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|Psychological care, patient education, orthotics, ergonomics and prevention strategies for neck pain: an systematic overview update as part of the ICON project|
|Gross AR, Kaplan F, Huang S, Khan M, Santaguida PL, Carlesso LC, MacDermid JC, Walton DM, Kenardy J, Soderlund A, Verhagen A, Hartvigsen J|
|The Open Orthopaedics Journal 2013 Sep 20;7:530-561|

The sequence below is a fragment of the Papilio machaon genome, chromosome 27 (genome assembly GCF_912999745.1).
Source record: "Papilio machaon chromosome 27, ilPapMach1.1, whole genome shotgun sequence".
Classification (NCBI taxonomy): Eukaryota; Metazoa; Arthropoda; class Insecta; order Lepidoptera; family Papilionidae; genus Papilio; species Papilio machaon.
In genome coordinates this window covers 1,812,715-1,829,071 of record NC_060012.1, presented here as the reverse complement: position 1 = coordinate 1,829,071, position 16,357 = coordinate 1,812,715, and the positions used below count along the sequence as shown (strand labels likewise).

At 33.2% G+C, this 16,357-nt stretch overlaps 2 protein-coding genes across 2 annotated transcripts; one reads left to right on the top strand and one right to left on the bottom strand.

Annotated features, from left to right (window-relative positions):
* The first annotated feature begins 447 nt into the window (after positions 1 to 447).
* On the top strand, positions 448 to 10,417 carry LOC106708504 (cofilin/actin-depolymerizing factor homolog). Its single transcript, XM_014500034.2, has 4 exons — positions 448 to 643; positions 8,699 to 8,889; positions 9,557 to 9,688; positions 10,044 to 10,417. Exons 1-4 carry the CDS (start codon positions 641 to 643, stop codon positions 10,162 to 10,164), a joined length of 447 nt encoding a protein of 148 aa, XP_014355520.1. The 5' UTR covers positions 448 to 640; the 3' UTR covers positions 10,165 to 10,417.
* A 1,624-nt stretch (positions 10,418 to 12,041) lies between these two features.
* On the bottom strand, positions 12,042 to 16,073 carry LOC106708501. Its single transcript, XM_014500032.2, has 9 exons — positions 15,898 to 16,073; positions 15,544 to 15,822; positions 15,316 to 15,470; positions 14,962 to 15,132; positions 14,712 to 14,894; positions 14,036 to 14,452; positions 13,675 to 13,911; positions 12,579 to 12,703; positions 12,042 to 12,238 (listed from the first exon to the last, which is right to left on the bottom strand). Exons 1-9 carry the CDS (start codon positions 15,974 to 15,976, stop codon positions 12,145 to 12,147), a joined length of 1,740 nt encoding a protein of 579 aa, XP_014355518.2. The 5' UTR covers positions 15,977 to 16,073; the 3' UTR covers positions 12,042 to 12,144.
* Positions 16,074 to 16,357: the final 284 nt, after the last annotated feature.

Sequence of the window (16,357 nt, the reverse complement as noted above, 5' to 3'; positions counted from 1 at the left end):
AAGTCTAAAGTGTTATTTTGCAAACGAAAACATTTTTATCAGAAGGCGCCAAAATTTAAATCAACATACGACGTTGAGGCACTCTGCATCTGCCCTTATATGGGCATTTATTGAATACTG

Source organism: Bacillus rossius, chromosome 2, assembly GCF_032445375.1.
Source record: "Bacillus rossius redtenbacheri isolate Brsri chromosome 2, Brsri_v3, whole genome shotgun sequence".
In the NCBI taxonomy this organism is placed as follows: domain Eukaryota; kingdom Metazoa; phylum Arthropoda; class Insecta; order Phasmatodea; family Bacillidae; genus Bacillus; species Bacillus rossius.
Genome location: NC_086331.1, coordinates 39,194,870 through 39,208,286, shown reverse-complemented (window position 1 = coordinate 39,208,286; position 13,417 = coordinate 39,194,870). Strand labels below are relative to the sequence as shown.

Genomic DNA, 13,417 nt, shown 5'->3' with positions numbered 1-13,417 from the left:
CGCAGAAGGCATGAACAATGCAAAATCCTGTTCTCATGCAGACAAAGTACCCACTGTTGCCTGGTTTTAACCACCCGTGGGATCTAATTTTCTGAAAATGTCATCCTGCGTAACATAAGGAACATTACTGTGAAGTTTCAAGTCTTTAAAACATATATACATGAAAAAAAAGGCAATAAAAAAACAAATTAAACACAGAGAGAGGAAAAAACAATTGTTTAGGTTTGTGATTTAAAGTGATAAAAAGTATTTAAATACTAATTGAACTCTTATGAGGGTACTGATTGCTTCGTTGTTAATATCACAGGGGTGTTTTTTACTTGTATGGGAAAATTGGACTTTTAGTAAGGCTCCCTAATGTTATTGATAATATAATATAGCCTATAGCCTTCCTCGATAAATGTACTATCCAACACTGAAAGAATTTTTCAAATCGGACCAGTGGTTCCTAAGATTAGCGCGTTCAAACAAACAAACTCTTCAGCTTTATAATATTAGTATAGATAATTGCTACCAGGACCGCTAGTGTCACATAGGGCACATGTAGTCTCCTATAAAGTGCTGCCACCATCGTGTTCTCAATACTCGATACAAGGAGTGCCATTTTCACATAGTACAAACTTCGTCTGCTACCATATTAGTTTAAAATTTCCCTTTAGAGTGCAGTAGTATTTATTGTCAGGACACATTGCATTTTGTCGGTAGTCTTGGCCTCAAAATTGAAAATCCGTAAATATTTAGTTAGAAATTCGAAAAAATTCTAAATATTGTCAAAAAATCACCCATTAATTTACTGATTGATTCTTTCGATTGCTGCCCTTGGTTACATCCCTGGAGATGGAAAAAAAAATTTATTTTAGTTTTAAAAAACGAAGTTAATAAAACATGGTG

OBJECTIVES: To conduct an overview on psychological interventions, orthoses, patient education, ergonomics, and 10/20 neck pain prevention for adults with acute-chronic neck pain. SEARCH STRATEGY: Computerized databases and grey literature were searched (2006 to 2012). SELECTION CRITERIA: Systematic reviews of randomized controlled trials (RCTs) on pain, function/disability, global perceived effect, quality-of-life and patient satisfaction were retrieved. DATA COLLECTION AND ANALYSIS: Two independent authors selected articles, assessed risk of bias using AMSTAR tool and extracted data. The GRADE tool was used to evaluate the body of evidence and an external panel to provide critical review. MAIN RESULTS: We retrieved 30 reviews (5 to 9 AMSTAR score) reporting on 75 RCTs with the following moderate GRADE evidence. For acute whiplash associated disorder (WAD), an education video in emergency rooms (1 RCT, 405 participants) favoured pain reduction at long-term follow-up thus helping 1 in 23 people (standard mean difference -0.44 (95%CI -0.66 to -0.23)). Use of a soft collar (2 RCTs, 1,278 participants) was not beneficial in the long-term. For chronic neck pain, a mind-body intervention (2 RCTs, 1 meta-analysis, 191 participants) improved short-term pain/function in 1 of 4 or 6 participants. In workers, 2-minutes of daily scapula-thoracic endurance training (1 RCT, 127 participants) over 10 weeks was beneficial in 1 of 4 participants. A number of psychosocial interventions, workplace interventions, collar use and self-management educational strategies were not beneficial. REVIEWERS' CONCLUSIONS: Moderate evidence exists for quantifying beneficial and non-beneficial effects of a limited number of interventions for acute WAD and chronic neck pain. Larger trials with more rigorous controls need to target promising interventions.